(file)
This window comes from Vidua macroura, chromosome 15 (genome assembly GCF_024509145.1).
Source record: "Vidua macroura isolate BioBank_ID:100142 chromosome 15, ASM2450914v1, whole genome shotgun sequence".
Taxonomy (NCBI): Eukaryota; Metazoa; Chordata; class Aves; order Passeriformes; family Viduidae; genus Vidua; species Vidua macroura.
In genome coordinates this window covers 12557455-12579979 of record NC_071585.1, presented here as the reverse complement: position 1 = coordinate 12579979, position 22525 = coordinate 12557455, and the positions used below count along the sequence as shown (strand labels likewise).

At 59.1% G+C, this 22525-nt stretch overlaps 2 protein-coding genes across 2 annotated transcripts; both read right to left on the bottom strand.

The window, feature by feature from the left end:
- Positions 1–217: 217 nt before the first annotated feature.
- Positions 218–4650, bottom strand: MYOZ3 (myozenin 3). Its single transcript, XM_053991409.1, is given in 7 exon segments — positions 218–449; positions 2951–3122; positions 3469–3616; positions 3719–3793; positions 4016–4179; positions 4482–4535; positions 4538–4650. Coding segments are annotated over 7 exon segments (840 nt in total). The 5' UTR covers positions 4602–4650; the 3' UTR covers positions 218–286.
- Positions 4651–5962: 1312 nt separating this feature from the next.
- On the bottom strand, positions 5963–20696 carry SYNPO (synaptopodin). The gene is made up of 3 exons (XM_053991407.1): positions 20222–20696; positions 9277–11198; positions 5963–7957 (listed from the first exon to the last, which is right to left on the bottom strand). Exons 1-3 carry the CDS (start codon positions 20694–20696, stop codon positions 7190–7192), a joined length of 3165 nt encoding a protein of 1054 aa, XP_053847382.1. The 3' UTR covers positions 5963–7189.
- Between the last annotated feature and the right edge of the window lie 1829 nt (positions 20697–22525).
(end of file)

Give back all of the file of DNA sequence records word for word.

This window comes from Vidua macroura, chromosome 15 (genome assembly GCF_024509145.1).
Source record: "Vidua macroura isolate BioBank_ID:100142 chromosome 15, ASM2450914v1, whole genome shotgun sequence".
Taxonomy (NCBI): Eukaryota; Metazoa; Chordata; class Aves; order Passeriformes; family Viduidae; genus Vidua; species Vidua macroura.
In genome coordinates this window covers 12557455-12579979 of record NC_071585.1, presented here as the reverse complement: position 1 = coordinate 12579979, position 22525 = coordinate 12557455, and the positions used below count along the sequence as shown (strand labels likewise).

At 59.1% G+C, this 22525-nt stretch overlaps 2 protein-coding genes across 2 annotated transcripts; both read right to left on the bottom strand.

The window, feature by feature from the left end:
- Positions 1–217: 217 nt before the first annotated feature.
- Positions 218–4650, bottom strand: MYOZ3 (myozenin 3). Its single transcript, XM_053991409.1, is given in 7 exon segments — positions 218–449; positions 2951–3122; positions 3469–3616; positions 3719–3793; positions 4016–4179; positions 4482–4535; positions 4538–4650. Coding segments are annotated over 7 exon segments (840 nt in total). The 5' UTR covers positions 4602–4650; the 3' UTR covers positions 218–286.
- Positions 4651–5962: 1312 nt separating this feature from the next.
- On the bottom strand, positions 5963–20696 carry SYNPO (synaptopodin). The gene is made up of 3 exons (XM_053991407.1): positions 20222–20696; positions 9277–11198; positions 5963–7957 (listed from the first exon to the last, which is right to left on the bottom strand). Exons 1-3 carry the CDS (start codon positions 20694–20696, stop codon positions 7190–7192), a joined length of 3165 nt encoding a protein of 1054 aa, XP_053847382.1. The 3' UTR covers positions 5963–7189.
- Between the last annotated feature and the right edge of the window lie 1829 nt (positions 20697–22525).